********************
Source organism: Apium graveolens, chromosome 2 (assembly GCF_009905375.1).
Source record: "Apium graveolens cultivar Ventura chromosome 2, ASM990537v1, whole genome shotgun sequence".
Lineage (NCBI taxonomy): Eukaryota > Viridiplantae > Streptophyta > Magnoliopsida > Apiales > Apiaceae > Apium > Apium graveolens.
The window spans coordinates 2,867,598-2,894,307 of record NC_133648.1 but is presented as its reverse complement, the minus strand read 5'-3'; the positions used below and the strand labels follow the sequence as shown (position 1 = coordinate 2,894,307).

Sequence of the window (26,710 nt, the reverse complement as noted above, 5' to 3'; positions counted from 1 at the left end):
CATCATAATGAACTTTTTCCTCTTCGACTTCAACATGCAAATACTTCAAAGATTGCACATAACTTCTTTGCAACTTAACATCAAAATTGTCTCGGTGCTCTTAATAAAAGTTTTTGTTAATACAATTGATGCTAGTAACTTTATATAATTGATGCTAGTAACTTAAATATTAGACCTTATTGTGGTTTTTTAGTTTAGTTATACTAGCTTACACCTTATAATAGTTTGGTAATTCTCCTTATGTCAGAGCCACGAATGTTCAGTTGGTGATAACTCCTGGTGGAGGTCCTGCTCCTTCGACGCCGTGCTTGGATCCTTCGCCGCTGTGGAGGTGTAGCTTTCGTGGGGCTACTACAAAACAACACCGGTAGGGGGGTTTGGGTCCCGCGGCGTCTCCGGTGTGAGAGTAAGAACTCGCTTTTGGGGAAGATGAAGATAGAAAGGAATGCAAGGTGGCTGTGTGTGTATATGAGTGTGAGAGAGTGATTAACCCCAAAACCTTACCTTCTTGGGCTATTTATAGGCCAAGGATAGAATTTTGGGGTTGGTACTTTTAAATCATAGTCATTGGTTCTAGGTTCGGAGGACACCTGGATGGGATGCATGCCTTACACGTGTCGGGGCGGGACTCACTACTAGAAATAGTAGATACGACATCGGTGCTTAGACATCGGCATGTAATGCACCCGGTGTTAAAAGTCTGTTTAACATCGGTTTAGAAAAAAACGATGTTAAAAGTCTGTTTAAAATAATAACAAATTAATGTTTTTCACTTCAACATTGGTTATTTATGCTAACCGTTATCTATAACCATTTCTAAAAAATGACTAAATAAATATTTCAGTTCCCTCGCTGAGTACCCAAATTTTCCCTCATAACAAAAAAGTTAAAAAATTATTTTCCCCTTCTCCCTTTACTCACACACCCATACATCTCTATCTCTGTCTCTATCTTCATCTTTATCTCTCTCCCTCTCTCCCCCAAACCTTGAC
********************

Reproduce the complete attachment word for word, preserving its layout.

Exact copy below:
Source organism: Apium graveolens, chromosome 2 (assembly GCF_009905375.1).
Source record: "Apium graveolens cultivar Ventura chromosome 2, ASM990537v1, whole genome shotgun sequence".
Lineage (NCBI taxonomy): Eukaryota > Viridiplantae > Streptophyta > Magnoliopsida > Apiales > Apiaceae > Apium > Apium graveolens.
The window spans coordinates 2,867,598-2,894,307 of record NC_133648.1 but is presented as its reverse complement, the minus strand read 5'-3'; the positions used below and the strand labels follow the sequence as shown (position 1 = coordinate 2,894,307).

Sequence of the window (26,710 nt, the reverse complement as noted above, 5' to 3'; positions counted from 1 at the left end):
CATCATAATGAACTTTTTCCTCTTCGACTTCAACATGCAAATACTTCAAAGATTGCACATAACTTCTTTGCAACTTAACATCAAAATTGTCTCGGTGCTCTTAATAAAAGTTTTTGTTAATACAATTGATGCTAGTAACTTTATATAATTGATGCTAGTAACTTAAATATTAGACCTTATTGTGGTTTTTTAGTTTAGTTATACTAGCTTACACCTTATAATAGTTTGGTAATTCTCCTTATGTCAGAGCCACGAATGTTCAGTTGGTGATAACTCCTGGTGGAGGTCCTGCTCCTTCGACGCCGTGCTTGGATCCTTCGCCGCTGTGGAGGTGTAGCTTTCGTGGGGCTACTACAAAACAACACCGGTAGGGGGGTTTGGGTCCCGCGGCGTCTCCGGTGTGAGAGTAAGAACTCGCTTTTGGGGAAGATGAAGATAGAAAGGAATGCAAGGTGGCTGTGTGTGTATATGAGTGTGAGAGAGTGATTAACCCCAAAACCTTACCTTCTTGGGCTATTTATAGGCCAAGGATAGAATTTTGGGGTTGGTACTTTTAAATCATAGTCATTGGTTCTAGGTTCGGAGGACACCTGGATGGGATGCATGCCTTACACGTGTCGGGGCGGGACTCACTACTAGAAATAGTAGATACGACATCGGTGCTTAGACATCGGCATGTAATGCACCCGGTGTTAAAAGTCTGTTTAACATCGGTTTAGAAAAAAACGATGTTAAAAGTCTGTTTAAAATAATAACAAATTAATGTTTTTCACTTCAACATTGGTTATTTATGCTAACCGTTATCTATAACCATTTCTAAAAAATGACTAAATAAATATTTCAGTTCCCTCGCTGAGTACCCAAATTTTCCCTCATAACAAAAAAGTTAAAAAATTATTTTCCCCTTCTCCCTTTACTCACACACCCATACATCTCTATCTCTGTCTCTATCTTCATCTTTATCTCTCTCCCTCTCTCCCCCAAACCTTGAC